The Victorian period is full of canonical literature from women writers. Charlotte Brontë and Jane Austen paved the way for later writers like Virginia Woolf and Katherine Mansfield. And much has been written about the prevalent theme of madness that serves as a common thread to underpin all of these works. The suspicion of the woman as “unstable” and prone to madness is embedded in the bedrock of western culture, through such classics as Medea and continued through early and medieval Christian assumptions that women were more prone to heresy and demonic possession. The later development of the asylum allowed for a more general accusation of mental illness to permeate the fears of women. Michelle Iwen writes:
While women’s proportion of admission did rise modestly above that of men, I believe that it was the nature of confinement that so effected women’s writing enough to perpetuate the concept of the unruly woman unjustly confined which, in turn, helped advance this idea in popular culture and eventually into medical discourse, in a vicious, self-perpetuating cycle. It was this cycle which led to the trope becoming reality in the 19th century as women internalized this threat because of its unique dangers to what was believed to be their inherent female qualities.
The idea that certain female characteristics need to be bridled has not escaped our contemporary writers, nor has it’s hum faded from the background of women’s lives. I experienced these inherited fears myself when I, like most new mothers, was given my first questionnaire on depression from my family physician. Sleep deprived, with images of Vivienne Eliot in my mind, I filled in the blanks.
As you have recently had a baby, we would like to know how you are feeling. Please UNDERLINE the answer which comes closest to how you have felt IN THE PAST 7 DAYS, not just how you feel today.
I have been able to laugh and see the funny side of things.As much as I always could
Not quite so much now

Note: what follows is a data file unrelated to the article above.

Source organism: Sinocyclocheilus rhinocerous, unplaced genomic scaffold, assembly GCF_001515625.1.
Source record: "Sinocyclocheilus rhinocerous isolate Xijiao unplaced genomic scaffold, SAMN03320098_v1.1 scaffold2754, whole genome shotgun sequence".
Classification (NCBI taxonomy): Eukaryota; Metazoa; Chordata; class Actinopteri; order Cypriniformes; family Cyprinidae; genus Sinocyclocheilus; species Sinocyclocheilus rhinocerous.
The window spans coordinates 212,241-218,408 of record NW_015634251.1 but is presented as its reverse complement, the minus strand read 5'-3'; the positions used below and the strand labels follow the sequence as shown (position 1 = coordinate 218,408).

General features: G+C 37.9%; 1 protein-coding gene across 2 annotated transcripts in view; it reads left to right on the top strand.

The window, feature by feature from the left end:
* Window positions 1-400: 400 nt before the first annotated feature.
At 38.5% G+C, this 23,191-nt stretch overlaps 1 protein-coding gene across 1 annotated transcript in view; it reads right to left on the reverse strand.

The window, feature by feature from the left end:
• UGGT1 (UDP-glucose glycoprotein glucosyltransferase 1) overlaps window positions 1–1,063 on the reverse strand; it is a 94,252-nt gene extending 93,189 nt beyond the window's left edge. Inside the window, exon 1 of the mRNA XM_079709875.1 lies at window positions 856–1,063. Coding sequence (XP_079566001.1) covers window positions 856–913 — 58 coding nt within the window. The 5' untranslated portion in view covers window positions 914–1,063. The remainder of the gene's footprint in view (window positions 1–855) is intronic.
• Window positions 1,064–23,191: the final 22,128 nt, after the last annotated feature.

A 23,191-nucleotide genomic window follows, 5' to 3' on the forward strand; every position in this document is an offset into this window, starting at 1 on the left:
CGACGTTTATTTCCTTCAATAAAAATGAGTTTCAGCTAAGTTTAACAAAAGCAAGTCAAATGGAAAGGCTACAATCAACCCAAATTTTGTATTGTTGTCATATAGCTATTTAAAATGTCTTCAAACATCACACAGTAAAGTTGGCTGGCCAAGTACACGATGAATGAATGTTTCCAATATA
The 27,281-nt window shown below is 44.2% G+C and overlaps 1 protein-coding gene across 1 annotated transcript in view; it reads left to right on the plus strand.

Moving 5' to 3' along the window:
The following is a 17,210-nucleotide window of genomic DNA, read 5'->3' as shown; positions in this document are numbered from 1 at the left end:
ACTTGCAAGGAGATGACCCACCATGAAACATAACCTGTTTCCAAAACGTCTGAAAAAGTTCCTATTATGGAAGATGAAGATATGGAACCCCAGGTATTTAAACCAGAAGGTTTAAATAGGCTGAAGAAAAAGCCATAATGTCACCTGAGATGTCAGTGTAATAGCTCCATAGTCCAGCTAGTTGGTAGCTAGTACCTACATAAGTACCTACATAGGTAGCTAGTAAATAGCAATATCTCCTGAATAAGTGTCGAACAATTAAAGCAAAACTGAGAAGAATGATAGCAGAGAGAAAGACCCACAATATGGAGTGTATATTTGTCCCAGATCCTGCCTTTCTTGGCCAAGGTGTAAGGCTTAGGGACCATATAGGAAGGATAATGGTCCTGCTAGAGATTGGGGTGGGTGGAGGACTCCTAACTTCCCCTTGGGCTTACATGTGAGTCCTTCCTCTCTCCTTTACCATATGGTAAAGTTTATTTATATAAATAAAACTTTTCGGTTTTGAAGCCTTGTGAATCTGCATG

Definitely not so much now
Not at all
I have looked forward with enjoyment to things.As much as I ever did
Rather less than I used to
Definitely less than I used to
Hardly at all […]
This article brought back the memories of these questionnaires.
An influential medical group says pediatricians should routinely screen new mothers for depression. Depression isn’t just bad for moms: It can also harm their babies.
That’s according to a new American Academy of Pediatrics report published Monday in the journal, Pediatrics. It cites research showing developmental and social delays in babies with depressed mothers.
The academy says that every year more than 400,000 babies are born to depressed women. Estimates say that between 5 per cent and 25 per cent of women develop postpartum depression.
The pediatrics academy says severely depressed women should be referred to experts for treatment.
There’s no simple way to screen women, women having feared being institutionalized for centuries. While we need screening, I would advise extreme caution to physicians who choose to use generalized tools like these questionnaires. Relying on the answers from these tools will not only give inaccurate results, but may put women and their children in danger. Instead, emphasize the commonality of postpartum depression, look for the more obvious signs, and provide accessible counselling to not only the obviously depressed but perhaps to all new mothers. And of course, avoid words like “treatment”.by